It started in Kiev. I watched with my heart in my throat as two undercover American agents interrogated a Russian man who believes he’s murdered a member of the IMF. They do their job, the adventure begins and then that infamous match is struck.
A fuse is lit, racing across the screen, as that ubiquitous and ominous riff starts up in the background. To this day, the Mission Impossible theme remains one of my favorites, simply because to me it represents infinite possibilities. It says to me: we can do anything. Ironic, given the title, right?
Back in those days, many of the women in my favorite action movies weren’t given much to do. They were often relegated to the role of wife, love interest, damsel, or maybe the undercover associate with skills we don’t yet fathom. But it didn’t matter to me as a kid: I wondered, what would it be like to be a hero? To scale the world’s tallest buildings with my bare hands? To save the world from nuclear disaster with your friends, using everything from explosive gum to disguises to stolen jet boats.
To know that anything—no matter how impossible it seemed—was secretly possible. We just needed to use our heads, teamwork, and a little bit of muscle to figure it out.
Cut to years later and I’m studying to be a scientist. A zoologist, specifically, which means I spend a lot of my time with my nose in various textbooks. Everything from biology, chemistry, physics, history of science, statistics, ethics, you name it. And those books are full of the most incredible achievements and accomplishments of mankind.
And I mean that literally: mankind. There’s a lot of dudes in these textbooks, and rightly so; men in history have done some very cool things.
But so have women.
And yet, when I dig a little deeper, it seems that when I do encounter women in scientific history, their stories and challenges began to look remarkably similar. Phrases like “they succeeded largely in spite of the societal pressures around them” pop up a lot. “They weren’t allowed in the conference hall.” “They weren’t allowed on the ship.”
Nevertheless, they persisted, as all heroes do.
Not only was it difficult to be a woman of science back then (and it still is now) – but there happens to be a ridiculously large number of cases where the achievements of women were largely ignored, or worse, actually attributed to men.
That this occurs throughout history is troubling, but even moreso is that fact that it does with enough frequency there’s actually a name for it: the Matilda effect.
Beatrix Potter, Rosalind Franklin, Nettie Stevens, Marie Tharp…I could fill a volume with the women who have been overlooked by history for their scientific achievements. There’s a lot of women out there whose contributions were handed over to men. All because they were born in a time when it really just wasn’t acceptable for them to love science. For them to be heroes in their own right.
Cut to now, with this new series of novels I am so happy to share with you all today. What can you expect? Action, for starters. Genius kids. Heists and chases and impossible odds. Boys and girls working together to, for lack of a better term, kick butt.
But I didn’t write the ELEMENTS OF GENIUS series because I wanted to show girls that they can be heroes of all kinds. I didn’t want to show girls they could be action stars, brilliant scientists, brave and curious souls with big responsibilities and even bigger dreams.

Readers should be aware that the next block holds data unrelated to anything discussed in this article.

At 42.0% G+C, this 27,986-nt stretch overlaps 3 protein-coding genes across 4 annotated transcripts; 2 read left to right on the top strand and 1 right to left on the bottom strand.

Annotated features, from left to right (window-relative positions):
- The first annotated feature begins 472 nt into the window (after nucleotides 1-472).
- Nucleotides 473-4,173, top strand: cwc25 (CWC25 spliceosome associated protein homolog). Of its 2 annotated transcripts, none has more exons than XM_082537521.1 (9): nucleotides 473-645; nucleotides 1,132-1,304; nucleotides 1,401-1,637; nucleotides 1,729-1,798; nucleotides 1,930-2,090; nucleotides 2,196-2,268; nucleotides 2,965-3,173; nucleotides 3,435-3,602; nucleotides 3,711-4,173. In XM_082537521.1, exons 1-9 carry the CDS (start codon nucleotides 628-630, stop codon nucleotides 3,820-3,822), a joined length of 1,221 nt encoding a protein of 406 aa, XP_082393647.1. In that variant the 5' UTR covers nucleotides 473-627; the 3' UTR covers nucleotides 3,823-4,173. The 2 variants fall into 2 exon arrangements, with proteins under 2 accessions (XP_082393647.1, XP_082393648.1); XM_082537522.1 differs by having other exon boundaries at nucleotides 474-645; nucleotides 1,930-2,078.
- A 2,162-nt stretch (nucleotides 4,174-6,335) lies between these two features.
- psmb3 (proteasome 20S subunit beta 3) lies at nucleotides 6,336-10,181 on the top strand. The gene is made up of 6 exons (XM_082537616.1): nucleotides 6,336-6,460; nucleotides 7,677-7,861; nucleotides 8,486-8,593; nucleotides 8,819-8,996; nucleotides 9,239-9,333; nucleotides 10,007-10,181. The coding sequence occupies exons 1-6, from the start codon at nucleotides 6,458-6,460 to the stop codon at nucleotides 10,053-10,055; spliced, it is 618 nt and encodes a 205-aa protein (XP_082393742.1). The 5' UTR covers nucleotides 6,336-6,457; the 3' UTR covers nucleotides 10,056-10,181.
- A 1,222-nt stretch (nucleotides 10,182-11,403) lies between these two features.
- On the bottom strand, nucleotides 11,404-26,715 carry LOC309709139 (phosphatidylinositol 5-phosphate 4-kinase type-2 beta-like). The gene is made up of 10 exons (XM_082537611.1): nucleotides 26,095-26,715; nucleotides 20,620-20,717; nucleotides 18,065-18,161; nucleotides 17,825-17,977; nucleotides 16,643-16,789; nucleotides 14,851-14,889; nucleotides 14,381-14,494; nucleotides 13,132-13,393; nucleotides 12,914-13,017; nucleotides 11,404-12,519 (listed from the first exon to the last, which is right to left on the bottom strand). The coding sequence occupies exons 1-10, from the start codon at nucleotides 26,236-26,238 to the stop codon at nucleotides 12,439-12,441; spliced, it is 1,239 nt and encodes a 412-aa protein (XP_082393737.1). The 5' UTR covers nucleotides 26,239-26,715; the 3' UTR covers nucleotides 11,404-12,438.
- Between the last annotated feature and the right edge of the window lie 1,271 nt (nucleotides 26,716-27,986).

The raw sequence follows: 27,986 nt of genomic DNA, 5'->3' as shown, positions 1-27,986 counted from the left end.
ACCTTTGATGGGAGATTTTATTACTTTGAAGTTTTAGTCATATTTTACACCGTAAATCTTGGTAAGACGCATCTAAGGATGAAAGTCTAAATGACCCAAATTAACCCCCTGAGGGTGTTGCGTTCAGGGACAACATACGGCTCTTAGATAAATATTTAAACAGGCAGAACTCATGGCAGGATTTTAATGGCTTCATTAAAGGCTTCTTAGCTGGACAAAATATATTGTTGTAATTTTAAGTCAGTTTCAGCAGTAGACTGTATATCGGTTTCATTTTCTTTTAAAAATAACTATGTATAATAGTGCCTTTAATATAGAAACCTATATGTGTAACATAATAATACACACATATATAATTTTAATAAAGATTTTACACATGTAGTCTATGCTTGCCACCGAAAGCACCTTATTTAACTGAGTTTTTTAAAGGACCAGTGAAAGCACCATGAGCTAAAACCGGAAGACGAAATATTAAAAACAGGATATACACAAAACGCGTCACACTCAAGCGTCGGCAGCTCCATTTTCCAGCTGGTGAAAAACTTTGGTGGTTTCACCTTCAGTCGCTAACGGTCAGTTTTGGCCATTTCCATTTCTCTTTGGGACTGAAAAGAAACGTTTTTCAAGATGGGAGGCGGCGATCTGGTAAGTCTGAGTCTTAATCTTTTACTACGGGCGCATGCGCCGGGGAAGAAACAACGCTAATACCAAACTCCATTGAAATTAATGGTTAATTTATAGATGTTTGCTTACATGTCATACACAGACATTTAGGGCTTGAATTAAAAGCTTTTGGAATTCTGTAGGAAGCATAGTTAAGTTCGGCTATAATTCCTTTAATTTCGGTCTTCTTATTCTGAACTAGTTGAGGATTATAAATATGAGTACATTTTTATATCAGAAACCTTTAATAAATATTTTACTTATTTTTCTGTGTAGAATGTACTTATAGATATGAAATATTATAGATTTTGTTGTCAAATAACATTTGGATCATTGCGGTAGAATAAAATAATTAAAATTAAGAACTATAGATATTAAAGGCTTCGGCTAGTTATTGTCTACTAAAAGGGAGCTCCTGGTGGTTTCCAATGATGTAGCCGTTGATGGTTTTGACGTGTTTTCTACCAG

I wrote this series because I wanted all kids—no matter who they are, how they identify, where they come from, or what their strengths are—that they can be all of these things, and more. Kids these days get it. It’s their world, and in ELEMENTS OF GENIUS, I wanted to hand them over that power.
Superheroes don’t have to wear capes, so in this series I wanted to include some of my favorites: Nikola Tesla, who becomes a brilliant, female inventor, Charlotte Darwin, a girl with a knack for biology, Mary Shelley, a writer who just seems to get people, and Grace O’Malley, an absolutely fearless leader who could sell ice to a penguin. They’re joined by their buddies, Adam (Mo) Mozart, Bert Einstein, and of course, a scrappy polymath named Leo da Vinci. It’s a motley crew, but their differences make them stronger.
Together…well, to find out what happens when they join forces, you’ll just have to read the books. And I so hope you do. And most importantly, I hope you share them with your kids: any kids who long to feel like superheroes in their own lives. Who need for a little bit of impossible to be made possible.
At times, it can seem like we have so far to go. We are just beginning to see female superheroes take their stand on the screens, and even then, we often have endless think pieces about “the state of female heroes” in various outlets. In the past three days since seeing Avengers: Endgame, I’ve seen no less than fifteen articles about “how many women is too many?” in a given action movie.
And oddly enough, nobody seems to question whether or not the screens are big enough to accommodate all the men.
But we know better, don’t we? We’re readers. We know that screens and books have room for all of us.
We know that we are more than the sum of our parts, and that our differences are what truly gives us strength. We know that impossible is just a word. I’m already bracing myself for the inevitable here: I know there will be lots of readers saying that Nikki Tesla is a great female hero for girls.
But she isn’t a great female hero.
She’s a great hero. Just like every other kid who dares be the person they want to be. And heroes are for everyone, no matter who they are.
So what’s your mission, should you choose to accept it?
To strike that match. Let’s show kids just how impossible they can be.